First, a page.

4. Know What to Look For: When choosing a meal replacement shake, aim to choose one with limited added sugars. Depending on your calorie needs, a meal replacement shake should be about 300 to 500 calories, at maximum. The idea is that a meal replacement will yield a calorie deficit and help you to lose weight. 

Aim to keep your meal replacement shake to about 30 to 45 g of carbohydrate. You also want your meal replacement to have at least 3 g of fiber, which will help to keep you full and slow down the rate at which blood sugars rise. Commercial meal replacements with resistant starch or modified maltodextrin are digested more slowly than refined carbohydrate ingredients, which may help with blood sugar control.

5. Make Your Own: A great way to control calories, ingredients, and sugar is to make your own meal replacement shake. You can use a protein powder such as whey protein, hemp protein, or soy protein (if you are vegetarian) and add a serving of milk or milk substitute (or low-fat Greek yogurt to reduce carbohydrate intake) and fruit. You can also add ground flaxseed meal or chia seed to boost healthy fat and fiber intake. If you don't like the consistency using ground flax or chia you can use almond, peanut, or sun butter.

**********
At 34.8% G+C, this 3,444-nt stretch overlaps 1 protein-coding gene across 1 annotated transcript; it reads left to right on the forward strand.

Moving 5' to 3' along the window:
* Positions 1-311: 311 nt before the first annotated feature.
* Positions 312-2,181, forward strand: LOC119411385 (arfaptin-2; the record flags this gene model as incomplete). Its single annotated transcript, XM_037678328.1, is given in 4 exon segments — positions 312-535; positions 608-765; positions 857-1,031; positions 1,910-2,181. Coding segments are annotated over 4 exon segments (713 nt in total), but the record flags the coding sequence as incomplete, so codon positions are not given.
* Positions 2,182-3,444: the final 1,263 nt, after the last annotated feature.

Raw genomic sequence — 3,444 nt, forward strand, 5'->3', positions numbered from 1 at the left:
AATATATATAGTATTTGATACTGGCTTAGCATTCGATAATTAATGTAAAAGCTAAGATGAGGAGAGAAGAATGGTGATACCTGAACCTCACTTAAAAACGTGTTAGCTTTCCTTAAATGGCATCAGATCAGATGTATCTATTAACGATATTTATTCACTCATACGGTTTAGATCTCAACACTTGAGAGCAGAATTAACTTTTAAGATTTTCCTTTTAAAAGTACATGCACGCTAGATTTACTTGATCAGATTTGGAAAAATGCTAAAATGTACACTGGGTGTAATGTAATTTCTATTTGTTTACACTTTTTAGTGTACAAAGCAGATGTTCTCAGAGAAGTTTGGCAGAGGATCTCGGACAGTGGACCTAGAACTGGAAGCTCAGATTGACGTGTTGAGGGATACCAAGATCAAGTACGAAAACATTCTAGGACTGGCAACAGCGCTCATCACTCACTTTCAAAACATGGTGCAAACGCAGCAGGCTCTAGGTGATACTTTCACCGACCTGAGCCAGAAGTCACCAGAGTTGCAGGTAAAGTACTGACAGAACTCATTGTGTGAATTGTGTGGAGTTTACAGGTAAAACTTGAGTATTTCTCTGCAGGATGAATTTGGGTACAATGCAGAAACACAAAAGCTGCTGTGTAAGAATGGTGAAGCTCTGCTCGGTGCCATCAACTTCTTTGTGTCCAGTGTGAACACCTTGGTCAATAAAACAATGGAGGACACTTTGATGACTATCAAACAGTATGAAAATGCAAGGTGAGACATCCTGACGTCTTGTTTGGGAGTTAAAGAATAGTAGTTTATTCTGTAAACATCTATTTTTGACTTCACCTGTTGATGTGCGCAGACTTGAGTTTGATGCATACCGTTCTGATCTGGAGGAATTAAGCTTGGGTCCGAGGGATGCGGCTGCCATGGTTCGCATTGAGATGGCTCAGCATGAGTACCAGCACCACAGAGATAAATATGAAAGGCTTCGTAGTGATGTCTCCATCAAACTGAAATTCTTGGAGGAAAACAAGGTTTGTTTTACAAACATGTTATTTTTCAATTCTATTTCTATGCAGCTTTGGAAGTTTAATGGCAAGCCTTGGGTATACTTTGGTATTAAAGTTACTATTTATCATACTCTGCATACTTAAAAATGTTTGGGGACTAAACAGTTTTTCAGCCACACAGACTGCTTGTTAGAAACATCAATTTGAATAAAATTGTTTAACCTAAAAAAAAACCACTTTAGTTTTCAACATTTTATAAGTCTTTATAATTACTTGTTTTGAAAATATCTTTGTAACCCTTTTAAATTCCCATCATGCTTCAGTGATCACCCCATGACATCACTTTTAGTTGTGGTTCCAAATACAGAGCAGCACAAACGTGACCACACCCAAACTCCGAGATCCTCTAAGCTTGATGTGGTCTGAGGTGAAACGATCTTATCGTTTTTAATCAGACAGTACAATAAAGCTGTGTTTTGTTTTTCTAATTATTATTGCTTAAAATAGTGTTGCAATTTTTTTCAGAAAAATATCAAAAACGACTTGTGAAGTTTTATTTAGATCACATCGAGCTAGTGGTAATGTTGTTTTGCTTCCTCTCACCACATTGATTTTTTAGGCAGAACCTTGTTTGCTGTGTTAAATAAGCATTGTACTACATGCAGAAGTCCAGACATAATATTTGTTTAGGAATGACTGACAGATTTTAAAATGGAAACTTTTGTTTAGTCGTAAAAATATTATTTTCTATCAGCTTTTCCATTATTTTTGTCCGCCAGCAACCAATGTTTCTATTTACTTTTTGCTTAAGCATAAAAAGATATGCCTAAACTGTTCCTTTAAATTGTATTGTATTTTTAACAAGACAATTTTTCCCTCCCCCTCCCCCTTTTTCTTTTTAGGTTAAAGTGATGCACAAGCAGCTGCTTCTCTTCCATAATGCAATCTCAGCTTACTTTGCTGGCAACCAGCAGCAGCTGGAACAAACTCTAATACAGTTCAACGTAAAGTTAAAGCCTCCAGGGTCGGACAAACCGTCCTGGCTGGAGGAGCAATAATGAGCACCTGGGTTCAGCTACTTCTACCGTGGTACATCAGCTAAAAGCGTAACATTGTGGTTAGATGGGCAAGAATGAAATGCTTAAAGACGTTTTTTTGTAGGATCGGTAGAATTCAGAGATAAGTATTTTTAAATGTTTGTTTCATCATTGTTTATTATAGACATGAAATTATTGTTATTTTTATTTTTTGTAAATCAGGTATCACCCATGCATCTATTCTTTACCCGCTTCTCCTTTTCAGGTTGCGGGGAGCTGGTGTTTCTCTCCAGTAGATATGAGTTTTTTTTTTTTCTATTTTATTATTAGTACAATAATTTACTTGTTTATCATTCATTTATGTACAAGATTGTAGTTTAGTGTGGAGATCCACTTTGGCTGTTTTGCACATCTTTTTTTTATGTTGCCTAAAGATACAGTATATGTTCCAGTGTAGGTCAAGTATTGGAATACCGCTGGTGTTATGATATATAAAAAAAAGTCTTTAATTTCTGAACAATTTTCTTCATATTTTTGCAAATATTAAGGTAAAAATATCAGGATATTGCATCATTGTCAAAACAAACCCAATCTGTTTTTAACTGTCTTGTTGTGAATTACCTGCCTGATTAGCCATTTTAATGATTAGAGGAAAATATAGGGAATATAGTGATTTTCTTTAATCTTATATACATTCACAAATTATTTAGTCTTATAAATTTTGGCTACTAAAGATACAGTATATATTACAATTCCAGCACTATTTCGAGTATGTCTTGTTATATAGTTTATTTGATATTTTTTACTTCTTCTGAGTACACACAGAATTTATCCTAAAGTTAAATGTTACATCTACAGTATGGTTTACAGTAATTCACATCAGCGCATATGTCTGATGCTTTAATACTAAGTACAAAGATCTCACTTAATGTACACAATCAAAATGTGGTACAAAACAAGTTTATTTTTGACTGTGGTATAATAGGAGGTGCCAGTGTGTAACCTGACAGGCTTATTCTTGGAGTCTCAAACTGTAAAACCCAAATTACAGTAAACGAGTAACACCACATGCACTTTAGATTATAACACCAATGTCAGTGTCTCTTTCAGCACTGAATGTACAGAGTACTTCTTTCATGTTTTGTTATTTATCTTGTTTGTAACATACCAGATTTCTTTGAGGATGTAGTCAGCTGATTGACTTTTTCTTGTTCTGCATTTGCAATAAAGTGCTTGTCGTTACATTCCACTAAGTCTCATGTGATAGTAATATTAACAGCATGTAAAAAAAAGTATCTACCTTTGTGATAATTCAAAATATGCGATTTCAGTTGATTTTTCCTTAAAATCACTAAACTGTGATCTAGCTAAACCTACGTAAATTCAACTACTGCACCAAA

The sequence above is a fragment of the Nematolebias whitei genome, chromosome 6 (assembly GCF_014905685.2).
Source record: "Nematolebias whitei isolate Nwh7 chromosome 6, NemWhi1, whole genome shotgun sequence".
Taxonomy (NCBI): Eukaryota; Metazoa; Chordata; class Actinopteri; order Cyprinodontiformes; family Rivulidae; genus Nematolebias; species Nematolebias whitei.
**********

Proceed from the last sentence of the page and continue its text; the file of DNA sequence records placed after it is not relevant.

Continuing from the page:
An Example Shake

  • 1 scoop whey protein powder or soy protein or hemp protein (not all protein powders are created equal. Aim to choose one with little sugar and choose one that is the purest in nature) 
  • 1/2 small container (3.5 ounces) of low-fat plain or vanilla Greek yogurt
  • 4 oz skim milk (you can use unsweetened almond or soy as a replacement)
  • 3/4 cup frozen blueberries 
  • 4 oz water
  • 3 to 4 ice cubes
  • 1 teaspoon all-natural or organic almond butter (you can substitute for sun butter, cashew, or peanut butter)

Add a probiotic to help promote digestive health.

Nutritional Content

365 calories, 8 g fat 1.5 g saturated fat, 13 mg cholesterol, 463 mg sodium, 819 mg potassium, 37.5 g carbohydrate, 8 g fiber, 18 g sugar, 41 g protein

  • Recipe calculated using 100% pure unflavored soy protein powder, 1/2 container low-fat plain Greek yogurt, and 1 tablespoon all natural almond butter 
  • To reduce carbohydrate content you can eliminate the milk and you will save 6 g carbohydrate and 6 g sugar
  • All of the sugar content in this recipe is coming from milk and fruit. There is no added sugar.
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Article Sources

  • J Am Diet Assoc. Position of the American Dietetic Association: Weight Management. 2009;109:330-346. 
  • Verdi, Cassandra. Making a meal of it; lower-calorie shakes or bars can be part of a safe weight loss plan. Diabetes Forecast. October 2014; 62-63.